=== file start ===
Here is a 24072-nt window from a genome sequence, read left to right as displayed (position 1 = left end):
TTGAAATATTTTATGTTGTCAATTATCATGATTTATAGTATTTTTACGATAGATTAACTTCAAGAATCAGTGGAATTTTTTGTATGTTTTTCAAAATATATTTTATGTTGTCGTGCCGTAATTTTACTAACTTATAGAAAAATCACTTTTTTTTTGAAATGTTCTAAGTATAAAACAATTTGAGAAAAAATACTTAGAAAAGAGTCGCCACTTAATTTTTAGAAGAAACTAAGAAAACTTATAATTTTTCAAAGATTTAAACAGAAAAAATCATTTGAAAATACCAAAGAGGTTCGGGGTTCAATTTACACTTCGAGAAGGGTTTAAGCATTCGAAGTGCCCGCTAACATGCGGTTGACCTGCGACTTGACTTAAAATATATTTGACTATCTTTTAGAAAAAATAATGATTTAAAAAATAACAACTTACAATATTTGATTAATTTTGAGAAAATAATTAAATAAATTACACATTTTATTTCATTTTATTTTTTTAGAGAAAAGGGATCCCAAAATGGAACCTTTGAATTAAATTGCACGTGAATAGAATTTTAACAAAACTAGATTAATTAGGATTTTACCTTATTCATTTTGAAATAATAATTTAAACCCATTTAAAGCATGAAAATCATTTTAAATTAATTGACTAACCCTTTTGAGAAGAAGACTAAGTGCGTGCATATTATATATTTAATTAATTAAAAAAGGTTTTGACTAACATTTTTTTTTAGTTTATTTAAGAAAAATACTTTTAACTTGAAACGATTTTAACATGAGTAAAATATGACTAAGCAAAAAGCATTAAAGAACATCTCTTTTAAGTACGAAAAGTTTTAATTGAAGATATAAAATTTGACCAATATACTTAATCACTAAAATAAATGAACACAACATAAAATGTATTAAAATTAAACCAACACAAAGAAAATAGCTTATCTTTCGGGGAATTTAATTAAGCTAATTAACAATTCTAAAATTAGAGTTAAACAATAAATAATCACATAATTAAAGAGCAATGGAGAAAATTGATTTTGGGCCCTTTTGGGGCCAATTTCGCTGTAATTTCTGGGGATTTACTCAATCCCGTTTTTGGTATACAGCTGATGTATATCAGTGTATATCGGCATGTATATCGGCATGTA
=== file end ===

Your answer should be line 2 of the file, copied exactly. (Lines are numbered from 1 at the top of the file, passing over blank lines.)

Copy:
TTGAAATATTTTATGTTGTCAATTATCATGATTTATAGTATTTTTACGATAGATTAACTTCAAGAATCAGTGGAATTTTTTGTATGTTTTTCAAAATATATTTTATGTTGTCGTGCCGTAATTTTACTAACTTATAGAAAAATCACTTTTTTTTTGAAATGTTCTAAGTATAAAACAATTTGAGAAAAAATACTTAGAAAAGAGTCGCCACTTAATTTTTAGAAGAAACTAAGAAAACTTATAATTTTTCAAAGATTTAAACAGAAAAAATCATTTGAAAATACCAAAGAGGTTCGGGGTTCAATTTACACTTCGAGAAGGGTTTAAGCATTCGAAGTGCCCGCTAACATGCGGTTGACCTGCGACTTGACTTAAAATATATTTGACTATCTTTTAGAAAAAATAATGATTTAAAAAATAACAACTTACAATATTTGATTAATTTTGAGAAAATAATTAAATAAATTACACATTTTATTTCATTTTATTTTTTTAGAGAAAAGGGATCCCAAAATGGAACCTTTGAATTAAATTGCACGTGAATAGAATTTTAACAAAACTAGATTAATTAGGATTTTACCTTATTCATTTTGAAATAATAATTTAAACCCATTTAAAGCATGAAAATCATTTTAAATTAATTGACTAACCCTTTTGAGAAGAAGACTAAGTGCGTGCATATTATATATTTAATTAATTAAAAAAGGTTTTGACTAACATTTTTTTTTAGTTTATTTAAGAAAAATACTTTTAACTTGAAACGATTTTAACATGAGTAAAATATGACTAAGCAAAAAGCATTAAAGAACATCTCTTTTAAGTACGAAAAGTTTTAATTGAAGATATAAAATTTGACCAATATACTTAATCACTAAAATAAATGAACACAACATAAAATGTATTAAAATTAAACCAACACAAAGAAAATAGCTTATCTTTCGGGGAATTTAATTAAGCTAATTAACAATTCTAAAATTAGAGTTAAACAATAAATAATCACATAATTAAAGAGCAATGGAGAAAATTGATTTTGGGCCCTTTTGGGGCCAATTTCGCTGTAATTTCTGGGGATTTACTCAATCCCGTTTTTGGTATACAGCTGATGTATATCAGTGTATATCGGCATGTATATCGGCATGTA